The Future of Learning?

I recently watched The Future of Learning, a production by the international ICT giant Ericsson. In this video, the company is presenting the role information and communication technology plays in our “networked society” by interviewing internationally-known educators to explain how learning has changed from a static/analog environment to one centered around individual needs. Doubtlessly, Ericsson has a business interest in networked education…still the video is illustrating how technology has changed the world we live in and has influenced how we teach and learn.

As technology continues to transform our society, those responsible for our current systems of learning and education are facing overwhelming pressure to adapt. Education technology, connected learning and the rise of the Networked Society is transforming the established concept of learning, teachers’ roles and even the the nature of knowledge itself. (http://www.ericsson.com/thinkingahead/networked_society/learning_ed…)

The video starts with a look at the roots of our education system–the need for “identical people”, be it as soldiers for the military, as assembly line workers during the Industrial Revolution, or as consumers who buy the same things. But today, as is stated in the video, and I agree, the old “structures and strictures of school” no longer apply in a world where information is abundant. “A teacher doesn’t need to give any answers, because answers are everywhere.” Also, students who find an answer for themselves retain information better. The problem is that “education is being very slow to look at data, to look at numbers, to look at analysis and at what is actually happening.” Instead, we rely on tests and exams for data. So, the prediction is, according to the video, that the ability to analyze learning is the next big thing.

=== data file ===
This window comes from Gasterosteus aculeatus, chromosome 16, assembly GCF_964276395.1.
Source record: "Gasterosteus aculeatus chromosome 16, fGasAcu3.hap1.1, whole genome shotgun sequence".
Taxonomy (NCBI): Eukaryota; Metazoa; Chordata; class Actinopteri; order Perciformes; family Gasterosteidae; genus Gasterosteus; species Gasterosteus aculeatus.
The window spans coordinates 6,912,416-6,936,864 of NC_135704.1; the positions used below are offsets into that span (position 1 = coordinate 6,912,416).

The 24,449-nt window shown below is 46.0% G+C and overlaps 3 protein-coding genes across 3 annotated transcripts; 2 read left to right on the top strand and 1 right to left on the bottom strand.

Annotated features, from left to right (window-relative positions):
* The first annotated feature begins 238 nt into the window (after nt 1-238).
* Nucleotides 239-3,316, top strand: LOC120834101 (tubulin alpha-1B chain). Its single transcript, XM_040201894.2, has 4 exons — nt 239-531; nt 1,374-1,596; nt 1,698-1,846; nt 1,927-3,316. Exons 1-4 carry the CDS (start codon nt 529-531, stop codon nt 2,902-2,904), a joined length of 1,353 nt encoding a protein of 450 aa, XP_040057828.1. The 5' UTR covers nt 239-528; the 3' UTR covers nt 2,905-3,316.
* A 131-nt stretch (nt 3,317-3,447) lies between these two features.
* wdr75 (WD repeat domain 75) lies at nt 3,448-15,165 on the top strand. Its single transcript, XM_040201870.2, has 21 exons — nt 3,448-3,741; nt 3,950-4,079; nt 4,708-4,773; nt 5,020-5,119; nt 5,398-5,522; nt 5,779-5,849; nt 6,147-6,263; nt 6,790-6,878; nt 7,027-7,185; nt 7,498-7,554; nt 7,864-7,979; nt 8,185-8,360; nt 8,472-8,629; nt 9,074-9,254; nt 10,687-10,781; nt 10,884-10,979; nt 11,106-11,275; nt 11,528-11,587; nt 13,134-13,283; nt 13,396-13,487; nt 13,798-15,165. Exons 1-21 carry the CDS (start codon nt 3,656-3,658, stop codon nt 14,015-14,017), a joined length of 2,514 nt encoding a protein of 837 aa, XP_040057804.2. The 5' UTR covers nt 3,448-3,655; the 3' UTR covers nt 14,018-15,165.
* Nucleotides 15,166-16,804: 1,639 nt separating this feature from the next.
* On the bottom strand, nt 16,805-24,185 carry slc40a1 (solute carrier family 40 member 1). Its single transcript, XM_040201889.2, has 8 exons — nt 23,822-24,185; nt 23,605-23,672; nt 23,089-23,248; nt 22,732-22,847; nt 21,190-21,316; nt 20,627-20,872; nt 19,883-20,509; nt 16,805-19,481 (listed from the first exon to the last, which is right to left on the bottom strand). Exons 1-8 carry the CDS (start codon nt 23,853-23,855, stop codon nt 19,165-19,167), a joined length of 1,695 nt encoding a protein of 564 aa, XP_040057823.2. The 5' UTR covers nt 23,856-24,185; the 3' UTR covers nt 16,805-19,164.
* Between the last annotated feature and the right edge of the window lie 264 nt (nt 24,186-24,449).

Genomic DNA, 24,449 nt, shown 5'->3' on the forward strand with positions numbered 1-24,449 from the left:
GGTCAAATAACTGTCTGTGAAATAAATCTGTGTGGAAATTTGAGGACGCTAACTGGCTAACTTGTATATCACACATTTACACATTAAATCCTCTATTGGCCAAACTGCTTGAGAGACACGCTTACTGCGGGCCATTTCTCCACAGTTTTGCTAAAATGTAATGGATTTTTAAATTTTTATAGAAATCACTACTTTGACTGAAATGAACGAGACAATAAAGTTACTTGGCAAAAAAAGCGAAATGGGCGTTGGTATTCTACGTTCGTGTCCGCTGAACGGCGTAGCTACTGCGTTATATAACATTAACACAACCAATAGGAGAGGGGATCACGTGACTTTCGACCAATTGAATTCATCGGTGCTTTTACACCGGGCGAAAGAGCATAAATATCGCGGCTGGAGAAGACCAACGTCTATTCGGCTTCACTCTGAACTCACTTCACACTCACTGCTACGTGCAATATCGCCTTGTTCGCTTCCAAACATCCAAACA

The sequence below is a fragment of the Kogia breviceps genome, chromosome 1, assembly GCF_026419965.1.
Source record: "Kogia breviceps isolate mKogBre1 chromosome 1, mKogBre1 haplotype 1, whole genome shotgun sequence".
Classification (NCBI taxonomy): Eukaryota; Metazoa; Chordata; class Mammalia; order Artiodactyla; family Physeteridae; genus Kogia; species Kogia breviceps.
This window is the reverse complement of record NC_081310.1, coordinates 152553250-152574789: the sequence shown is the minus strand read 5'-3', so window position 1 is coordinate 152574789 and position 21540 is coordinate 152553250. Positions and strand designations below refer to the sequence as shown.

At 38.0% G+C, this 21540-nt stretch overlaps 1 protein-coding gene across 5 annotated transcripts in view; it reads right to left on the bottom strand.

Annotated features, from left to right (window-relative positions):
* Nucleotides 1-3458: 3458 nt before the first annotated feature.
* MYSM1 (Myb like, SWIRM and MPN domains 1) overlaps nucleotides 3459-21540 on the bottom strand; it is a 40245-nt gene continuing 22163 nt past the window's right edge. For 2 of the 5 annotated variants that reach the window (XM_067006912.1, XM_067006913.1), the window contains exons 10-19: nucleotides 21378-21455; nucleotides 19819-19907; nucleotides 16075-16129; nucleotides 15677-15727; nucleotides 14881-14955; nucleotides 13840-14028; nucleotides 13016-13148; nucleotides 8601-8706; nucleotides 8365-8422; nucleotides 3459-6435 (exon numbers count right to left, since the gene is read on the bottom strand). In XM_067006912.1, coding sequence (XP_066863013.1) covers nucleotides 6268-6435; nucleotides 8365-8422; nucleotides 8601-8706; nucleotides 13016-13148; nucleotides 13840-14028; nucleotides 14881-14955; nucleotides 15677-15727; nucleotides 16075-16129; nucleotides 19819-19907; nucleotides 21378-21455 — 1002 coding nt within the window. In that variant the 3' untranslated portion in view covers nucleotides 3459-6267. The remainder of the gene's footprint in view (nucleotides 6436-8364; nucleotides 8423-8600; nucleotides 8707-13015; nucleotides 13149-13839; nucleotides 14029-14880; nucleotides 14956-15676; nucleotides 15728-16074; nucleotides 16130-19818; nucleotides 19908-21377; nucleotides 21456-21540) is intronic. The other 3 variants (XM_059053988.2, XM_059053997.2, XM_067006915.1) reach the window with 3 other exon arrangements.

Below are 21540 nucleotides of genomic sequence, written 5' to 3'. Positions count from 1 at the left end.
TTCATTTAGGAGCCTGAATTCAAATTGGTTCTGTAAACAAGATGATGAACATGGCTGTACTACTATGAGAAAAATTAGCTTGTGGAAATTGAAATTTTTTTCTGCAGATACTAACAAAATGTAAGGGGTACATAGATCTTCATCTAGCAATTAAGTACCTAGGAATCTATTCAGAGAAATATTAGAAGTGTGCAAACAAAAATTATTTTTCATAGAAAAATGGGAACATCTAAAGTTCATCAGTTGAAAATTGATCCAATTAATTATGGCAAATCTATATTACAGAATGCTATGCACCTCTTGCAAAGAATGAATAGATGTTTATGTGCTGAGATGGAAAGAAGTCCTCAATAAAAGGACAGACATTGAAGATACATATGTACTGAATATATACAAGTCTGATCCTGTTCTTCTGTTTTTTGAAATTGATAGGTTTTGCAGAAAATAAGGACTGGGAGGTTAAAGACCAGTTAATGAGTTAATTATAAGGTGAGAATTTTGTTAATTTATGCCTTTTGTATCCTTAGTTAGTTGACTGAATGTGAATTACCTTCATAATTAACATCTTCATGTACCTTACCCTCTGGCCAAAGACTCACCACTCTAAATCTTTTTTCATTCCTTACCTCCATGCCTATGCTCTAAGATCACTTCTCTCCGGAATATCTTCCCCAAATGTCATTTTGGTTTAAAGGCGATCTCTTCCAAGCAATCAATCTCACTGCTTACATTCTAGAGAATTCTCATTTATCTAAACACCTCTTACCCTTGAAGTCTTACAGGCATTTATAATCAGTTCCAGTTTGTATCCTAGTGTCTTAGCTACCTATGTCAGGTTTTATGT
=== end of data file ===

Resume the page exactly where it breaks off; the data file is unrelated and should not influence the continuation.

Computer-analyzed learning, or “adaptive learning” is introduced by Knewton, a company that offers “personalized education for the world”. While I agree with many of the statements in this video, I strongly disagree with this personalized form of education pushed by Knewton.

Knewton is a technology company that uses data to continuously personalize online learning content for individual students. Knewton analyzes data about the performance of each student and similar students on the platform, as well as the relevance of the educational content, in order to serve up the best activity for each student at a particular moment in time….The platform is continuously adaptive, meaning it responds in real time to each student’s activity on the system and adjusts to provide the most relevant content. The platform refines its recommendations through network effects that harness the power of all the data collected, for all students, to optimize learning for each individual student. (http://www.knewton.com/about/)

My reaction to this segment of the video was decidedly negative. I envisioned little student robots glued to computer screens, surrounded by a glass bubble. Is this what we want the future of learning to be? Is this student-centered learning? Do we want teachers to be replaced by online “substitutes”? If learning is social, where is the social aspect in such an online learning environment? In my last position, I’ve taught online classes, but even then, there was communication via chat rooms, discussion forums, video conferencing, and email. This was at the college level. I am not a proponent of online classes for the K-12 environment. I think for our students it is crucial to be part of the social environment offered by a classroom and school. Social skills are learned! Also, where is the creativity in an online environment? Where is the room to wonder and ask questions? To think outside the box? And are we not learning from mistakes as well?

Individualized/personalized learning is a good thing, but it must not be a student-computer relationship. We must not forget that educational technology is merely a tool to achieve learning. When we are networking it is about connecting with people not with a computer.

I believe computer-enhanced learning offers a great supplement to classroom learning–but should never replace it.  I’m very cynical about profit-driven corporations taking teachers out of the classroom. Especially during the formative years of K-8, learning in a real-time physical community offers children the greatest protection against our system producing “identical people.”

 

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